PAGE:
So instead of formally invoking executive privilege, Obama effectively did it by having the State Department off-handedly announce that the Obama-Clinton e-mails were being withheld from the court-ordered Freedom of Information Act production of Clinton's e-mails in order "to protect the President's ability to receive unvarnished advice and counsel but [the e-mails] will ultimately be released in accordance with the Presidential Records Act." That act effectively suppresses Obama's correspondence for between five and twelve years after he leaves office.

As one would expect, the State Department insisted that the Obama-Clinton e-mails "have not been determined to be classified." Acknowledging that the subject matter of the exchanges was classified would have been tantamount to an admission that the president engaged in the same misconduct as Clinton. Concealing the e-mails under the cloak of executive privilege and presidential records obviated the need to designate them as classified.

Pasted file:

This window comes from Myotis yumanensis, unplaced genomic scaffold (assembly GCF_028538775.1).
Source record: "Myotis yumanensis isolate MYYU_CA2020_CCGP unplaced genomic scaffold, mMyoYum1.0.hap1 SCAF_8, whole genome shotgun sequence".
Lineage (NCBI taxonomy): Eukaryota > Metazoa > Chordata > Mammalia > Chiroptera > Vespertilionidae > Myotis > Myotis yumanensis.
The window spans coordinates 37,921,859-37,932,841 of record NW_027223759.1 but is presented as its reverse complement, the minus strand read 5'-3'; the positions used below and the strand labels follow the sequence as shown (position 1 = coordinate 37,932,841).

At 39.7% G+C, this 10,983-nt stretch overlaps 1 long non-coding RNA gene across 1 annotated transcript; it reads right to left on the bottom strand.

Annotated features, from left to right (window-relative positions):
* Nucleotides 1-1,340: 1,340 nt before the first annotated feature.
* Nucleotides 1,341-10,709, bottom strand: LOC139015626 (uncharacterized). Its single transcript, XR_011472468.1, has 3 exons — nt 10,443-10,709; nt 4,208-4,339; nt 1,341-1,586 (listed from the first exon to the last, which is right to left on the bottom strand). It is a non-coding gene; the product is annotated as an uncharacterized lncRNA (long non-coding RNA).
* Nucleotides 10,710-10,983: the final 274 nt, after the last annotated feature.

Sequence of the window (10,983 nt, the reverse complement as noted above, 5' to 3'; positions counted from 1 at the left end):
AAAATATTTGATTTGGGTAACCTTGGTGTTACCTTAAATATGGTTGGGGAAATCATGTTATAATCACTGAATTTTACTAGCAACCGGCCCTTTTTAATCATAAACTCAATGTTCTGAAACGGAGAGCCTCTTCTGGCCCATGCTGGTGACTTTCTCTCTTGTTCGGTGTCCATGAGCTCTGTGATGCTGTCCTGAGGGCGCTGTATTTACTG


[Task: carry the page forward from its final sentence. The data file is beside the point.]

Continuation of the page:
In its famous Watergate ruling, United States v. Nixon, the Supreme Court held that an invocation of executive privilege to secure the confidentiality of presidential communications will not shield those communications from disclosure if they are relevant evidence in a grand-jury investigation or a criminal trial.

Of course, if a grand-jury investigation is never opened (as the Obama Justice Department refused to open one in the Clinton e-mails case, despite substantial evidence of criminality), then there can never be an indictment or a criminal trial. Very convenient.   

A version of this piece also appeared on National Review  Online.

FamilySecurityMatters.org Contributor  Andrew C. McCarthy is a senior fellow at the National Review Institute, author of Willful Blindness: A Memoir of the Jihad and blogs at National Review Online's The Corner.